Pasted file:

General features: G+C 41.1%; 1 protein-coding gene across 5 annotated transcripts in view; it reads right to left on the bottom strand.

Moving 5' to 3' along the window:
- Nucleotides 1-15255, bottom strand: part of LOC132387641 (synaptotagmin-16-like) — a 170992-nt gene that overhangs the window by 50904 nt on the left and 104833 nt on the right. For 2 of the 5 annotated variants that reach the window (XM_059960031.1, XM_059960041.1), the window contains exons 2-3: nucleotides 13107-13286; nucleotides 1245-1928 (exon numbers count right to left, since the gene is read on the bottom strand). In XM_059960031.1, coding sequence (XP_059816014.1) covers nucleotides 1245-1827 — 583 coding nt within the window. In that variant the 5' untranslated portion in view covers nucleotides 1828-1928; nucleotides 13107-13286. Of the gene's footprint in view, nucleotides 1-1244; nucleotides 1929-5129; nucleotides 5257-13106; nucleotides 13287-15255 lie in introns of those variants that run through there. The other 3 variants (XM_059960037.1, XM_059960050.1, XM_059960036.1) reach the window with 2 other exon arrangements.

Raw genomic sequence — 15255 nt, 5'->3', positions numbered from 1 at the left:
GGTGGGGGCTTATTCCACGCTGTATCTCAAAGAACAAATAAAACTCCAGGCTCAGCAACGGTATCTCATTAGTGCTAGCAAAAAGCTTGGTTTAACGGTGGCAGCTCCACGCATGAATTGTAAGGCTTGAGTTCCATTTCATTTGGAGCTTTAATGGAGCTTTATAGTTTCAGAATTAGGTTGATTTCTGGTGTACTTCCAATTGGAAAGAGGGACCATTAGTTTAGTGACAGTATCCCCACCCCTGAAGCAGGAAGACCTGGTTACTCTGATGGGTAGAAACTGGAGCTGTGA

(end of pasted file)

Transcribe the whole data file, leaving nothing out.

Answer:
General features: G+C 41.1%; 1 protein-coding gene across 5 annotated transcripts in view; it reads right to left on the bottom strand.

Moving 5' to 3' along the window:
- Nucleotides 1-15255, bottom strand: part of LOC132387641 (synaptotagmin-16-like) — a 170992-nt gene that overhangs the window by 50904 nt on the left and 104833 nt on the right. For 2 of the 5 annotated variants that reach the window (XM_059960031.1, XM_059960041.1), the window contains exons 2-3: nucleotides 13107-13286; nucleotides 1245-1928 (exon numbers count right to left, since the gene is read on the bottom strand). In XM_059960031.1, coding sequence (XP_059816014.1) covers nucleotides 1245-1827 — 583 coding nt within the window. In that variant the 5' untranslated portion in view covers nucleotides 1828-1928; nucleotides 13107-13286. Of the gene's footprint in view, nucleotides 1-1244; nucleotides 1929-5129; nucleotides 5257-13106; nucleotides 13287-15255 lie in introns of those variants that run through there. The other 3 variants (XM_059960037.1, XM_059960050.1, XM_059960036.1) reach the window with 2 other exon arrangements.

Raw genomic sequence — 15255 nt, 5'->3', positions numbered from 1 at the left:
GGTGGGGGCTTATTCCACGCTGTATCTCAAAGAACAAATAAAACTCCAGGCTCAGCAACGGTATCTCATTAGTGCTAGCAAAAAGCTTGGTTTAACGGTGGCAGCTCCACGCATGAATTGTAAGGCTTGAGTTCCATTTCATTTGGAGCTTTAATGGAGCTTTATAGTTTCAGAATTAGGTTGATTTCTGGTGTACTTCCAATTGGAAAGAGGGACCATTAGTTTAGTGACAGTATCCCCACCCCTGAAGCAGGAAGACCTGGTTACTCTGATGGGTAGAAACTGGAGCTGTGA